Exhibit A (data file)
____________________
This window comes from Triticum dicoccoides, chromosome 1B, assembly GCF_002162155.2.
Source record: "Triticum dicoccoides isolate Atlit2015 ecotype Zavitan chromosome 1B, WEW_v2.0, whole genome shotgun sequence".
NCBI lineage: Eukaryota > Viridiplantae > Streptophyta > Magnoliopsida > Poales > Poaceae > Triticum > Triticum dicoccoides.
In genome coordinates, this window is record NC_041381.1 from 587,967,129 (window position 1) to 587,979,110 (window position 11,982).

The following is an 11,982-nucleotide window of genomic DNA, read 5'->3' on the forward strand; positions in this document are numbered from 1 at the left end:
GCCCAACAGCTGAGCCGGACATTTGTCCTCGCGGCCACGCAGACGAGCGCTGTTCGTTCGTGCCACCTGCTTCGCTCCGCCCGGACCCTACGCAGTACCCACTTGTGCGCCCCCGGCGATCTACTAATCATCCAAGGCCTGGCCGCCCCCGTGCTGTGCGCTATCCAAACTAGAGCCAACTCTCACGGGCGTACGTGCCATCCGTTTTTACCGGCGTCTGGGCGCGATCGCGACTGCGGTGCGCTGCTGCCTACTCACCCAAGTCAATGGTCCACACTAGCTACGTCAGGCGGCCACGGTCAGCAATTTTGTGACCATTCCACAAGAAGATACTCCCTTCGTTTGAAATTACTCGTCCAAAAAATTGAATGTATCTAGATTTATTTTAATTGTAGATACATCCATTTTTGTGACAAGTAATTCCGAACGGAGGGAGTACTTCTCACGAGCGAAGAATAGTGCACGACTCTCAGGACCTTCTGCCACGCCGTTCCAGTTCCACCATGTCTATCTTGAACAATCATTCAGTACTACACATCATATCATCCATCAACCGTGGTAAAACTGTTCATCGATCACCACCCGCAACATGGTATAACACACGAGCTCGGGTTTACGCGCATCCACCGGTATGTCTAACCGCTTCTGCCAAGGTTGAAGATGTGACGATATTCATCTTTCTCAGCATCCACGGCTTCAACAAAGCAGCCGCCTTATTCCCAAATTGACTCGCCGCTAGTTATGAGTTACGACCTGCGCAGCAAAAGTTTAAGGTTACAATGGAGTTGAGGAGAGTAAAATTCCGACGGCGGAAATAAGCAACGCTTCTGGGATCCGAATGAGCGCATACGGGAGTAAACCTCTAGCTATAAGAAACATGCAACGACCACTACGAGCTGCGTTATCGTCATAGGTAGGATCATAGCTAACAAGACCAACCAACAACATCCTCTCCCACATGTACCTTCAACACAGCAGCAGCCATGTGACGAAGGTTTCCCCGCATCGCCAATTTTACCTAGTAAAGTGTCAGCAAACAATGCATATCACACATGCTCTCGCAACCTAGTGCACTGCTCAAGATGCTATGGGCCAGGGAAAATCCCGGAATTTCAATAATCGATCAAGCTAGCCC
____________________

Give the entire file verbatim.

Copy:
This window comes from Triticum dicoccoides, chromosome 1B, assembly GCF_002162155.2.
Source record: "Triticum dicoccoides isolate Atlit2015 ecotype Zavitan chromosome 1B, WEW_v2.0, whole genome shotgun sequence".
NCBI lineage: Eukaryota > Viridiplantae > Streptophyta > Magnoliopsida > Poales > Poaceae > Triticum > Triticum dicoccoides.
In genome coordinates, this window is record NC_041381.1 from 587,967,129 (window position 1) to 587,979,110 (window position 11,982).

The following is an 11,982-nucleotide window of genomic DNA, read 5'->3' on the forward strand; positions in this document are numbered from 1 at the left end:
GCCCAACAGCTGAGCCGGACATTTGTCCTCGCGGCCACGCAGACGAGCGCTGTTCGTTCGTGCCACCTGCTTCGCTCCGCCCGGACCCTACGCAGTACCCACTTGTGCGCCCCCGGCGATCTACTAATCATCCAAGGCCTGGCCGCCCCCGTGCTGTGCGCTATCCAAACTAGAGCCAACTCTCACGGGCGTACGTGCCATCCGTTTTTACCGGCGTCTGGGCGCGATCGCGACTGCGGTGCGCTGCTGCCTACTCACCCAAGTCAATGGTCCACACTAGCTACGTCAGGCGGCCACGGTCAGCAATTTTGTGACCATTCCACAAGAAGATACTCCCTTCGTTTGAAATTACTCGTCCAAAAAATTGAATGTATCTAGATTTATTTTAATTGTAGATACATCCATTTTTGTGACAAGTAATTCCGAACGGAGGGAGTACTTCTCACGAGCGAAGAATAGTGCACGACTCTCAGGACCTTCTGCCACGCCGTTCCAGTTCCACCATGTCTATCTTGAACAATCATTCAGTACTACACATCATATCATCCATCAACCGTGGTAAAACTGTTCATCGATCACCACCCGCAACATGGTATAACACACGAGCTCGGGTTTACGCGCATCCACCGGTATGTCTAACCGCTTCTGCCAAGGTTGAAGATGTGACGATATTCATCTTTCTCAGCATCCACGGCTTCAACAAAGCAGCCGCCTTATTCCCAAATTGACTCGCCGCTAGTTATGAGTTACGACCTGCGCAGCAAAAGTTTAAGGTTACAATGGAGTTGAGGAGAGTAAAATTCCGACGGCGGAAATAAGCAACGCTTCTGGGATCCGAATGAGCGCATACGGGAGTAAACCTCTAGCTATAAGAAACATGCAACGACCACTACGAGCTGCGTTATCGTCATAGGTAGGATCATAGCTAACAAGACCAACCAACAACATCCTCTCCCACATGTACCTTCAACACAGCAGCAGCCATGTGACGAAGGTTTCCCCGCATCGCCAATTTTACCTAGTAAAGTGTCAGCAAACAATGCATATCACACATGCTCTCGCAACCTAGTGCACTGCTCAAGATGCTATGGGCCAGGGAAAATCCCGGAATTTCAATAATCGATCAAGCTAGCCC